Large machine learning models (e.g., deep language models) memorize a significant amount of information about the individual data records in their training set. Recent inference attacks against machine learning algorithms demonstrate how an adversary can extract sensitive information about a model’s training data, by having access to its parameters or predictions. Specifically, these algorithms reflect the identification risk of models by detecting the presence of data records in the training set of a model (hence called membership inference attacks). These attacks can measure the information leakage of models about the data in their training set, thus can be used as a measure to audit privacy risks of machine learning algorithms.
Based on the results of these attacks on many real world systems and datasets (e.g., Google and Amazon ML as a service platforms, federated learning algorithms, and models trained on sensitive datasets such as text data, medical, location, purchase history, image data, etc), we conclude that large models pose a significant risk to data privacy of individuals, and need to be considered as some type of personal data. Thus, we need carefully designed methodologies and tools to audit data privacy risk in machine learning in a wide range of applications.
Guidances released by the European Commission and the White House call for protection of personal data during all the phases of deploying AI systems and build systems that are resistant to attacks. Recent reports published by the Information Commissioner’s Office (ICO) for auditing AI and the National Institute of Standards and Technology (NIST) for securing applications of Artificial Intelligence also highlight the privacy risk to data from machine learning models. And they specifically mention membership inference as a confidentiality violation and potential threat to the training data from models. It is recommended in the auditing framework by ICO for organizations to identify these threats and take measures to minimize the risk. As the ICO’s investigation teams will be using this framework to assess the compliance with data protection laws, organizations must account for and estimate the privacy risks to data through models.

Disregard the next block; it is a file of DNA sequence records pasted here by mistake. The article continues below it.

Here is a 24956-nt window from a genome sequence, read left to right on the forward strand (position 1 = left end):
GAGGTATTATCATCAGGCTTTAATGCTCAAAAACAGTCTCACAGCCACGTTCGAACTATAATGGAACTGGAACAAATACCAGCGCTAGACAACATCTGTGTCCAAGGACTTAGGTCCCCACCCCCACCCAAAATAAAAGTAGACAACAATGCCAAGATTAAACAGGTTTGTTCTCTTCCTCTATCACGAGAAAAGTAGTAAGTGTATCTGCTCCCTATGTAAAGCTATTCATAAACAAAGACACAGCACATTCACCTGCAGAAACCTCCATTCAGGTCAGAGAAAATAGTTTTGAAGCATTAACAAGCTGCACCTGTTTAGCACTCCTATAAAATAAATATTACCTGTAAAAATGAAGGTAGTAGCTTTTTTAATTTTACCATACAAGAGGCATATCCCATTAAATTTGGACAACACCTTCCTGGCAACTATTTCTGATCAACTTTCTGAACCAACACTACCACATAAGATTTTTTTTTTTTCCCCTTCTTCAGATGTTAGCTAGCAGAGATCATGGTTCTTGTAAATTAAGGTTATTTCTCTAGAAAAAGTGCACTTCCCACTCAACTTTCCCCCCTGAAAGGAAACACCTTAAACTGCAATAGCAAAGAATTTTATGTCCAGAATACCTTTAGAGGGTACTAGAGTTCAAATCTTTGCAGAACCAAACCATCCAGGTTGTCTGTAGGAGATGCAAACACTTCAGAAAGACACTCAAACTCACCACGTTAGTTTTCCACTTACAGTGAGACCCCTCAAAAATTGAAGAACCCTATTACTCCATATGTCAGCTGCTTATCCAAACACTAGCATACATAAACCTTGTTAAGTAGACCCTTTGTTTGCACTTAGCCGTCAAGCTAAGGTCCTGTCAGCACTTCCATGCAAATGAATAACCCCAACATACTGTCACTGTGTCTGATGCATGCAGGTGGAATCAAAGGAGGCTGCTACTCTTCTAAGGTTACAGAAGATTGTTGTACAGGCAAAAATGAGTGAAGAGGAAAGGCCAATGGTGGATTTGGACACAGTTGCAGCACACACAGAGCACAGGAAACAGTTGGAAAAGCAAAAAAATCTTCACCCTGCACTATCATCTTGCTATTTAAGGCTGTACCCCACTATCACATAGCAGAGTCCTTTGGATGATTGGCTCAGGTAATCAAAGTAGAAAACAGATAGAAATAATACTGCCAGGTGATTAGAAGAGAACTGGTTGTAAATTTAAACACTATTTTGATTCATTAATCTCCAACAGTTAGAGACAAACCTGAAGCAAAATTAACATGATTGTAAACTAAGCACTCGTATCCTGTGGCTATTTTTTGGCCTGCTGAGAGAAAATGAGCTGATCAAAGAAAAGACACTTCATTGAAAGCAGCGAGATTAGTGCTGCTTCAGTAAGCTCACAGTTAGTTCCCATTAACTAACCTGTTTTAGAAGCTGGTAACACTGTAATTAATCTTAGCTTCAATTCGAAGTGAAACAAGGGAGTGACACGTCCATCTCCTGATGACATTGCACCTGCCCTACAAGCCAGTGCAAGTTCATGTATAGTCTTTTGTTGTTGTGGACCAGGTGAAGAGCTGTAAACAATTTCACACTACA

To this end, we have developed an open source tool, named ML Privacy Meter, based on membership inference algorithms, and also tech companies are using similar algorithms to analyze privacy risk in machine learning algorithms. For example, ML privacy meter and similar tools can help in data protection impact assessment (DPIA) by providing a quantitative assessment of privacy risk of a machine learning model. The tool can generate extensive privacy reports about the aggregate-level and individual-level risk with respect to training data records. It can estimate the amount of information that is revealed through the predictions of a model (when deployed) or its parameters (when shared). Hence, when providing query access to the model or revealing the entire model, the tool can be used to assess the potential threats to training data.
In this talk, I will talk about what exactly privacy risk is and what it is not, the difference between privacy and confidentiality (which can be easily confused), the reasons models are vulnerable to inference attacks, the methodology for quantifying privacy risk in machine learning, and examples of how ML privacy meter and similar tools can enable detailed auditing of ML systems. I will show the very fundamental and intuitive relation of the auditing mechanisms and defense mechanisms for privacy (e.g., differential privacy).
It is very important to ML engineers, policymakers, and researchers to be aware of the risks, their implications, and the methodology for auditing the privacy risk for different types of machine learning algorithms. This can pave the way for privacy by design for machine learning.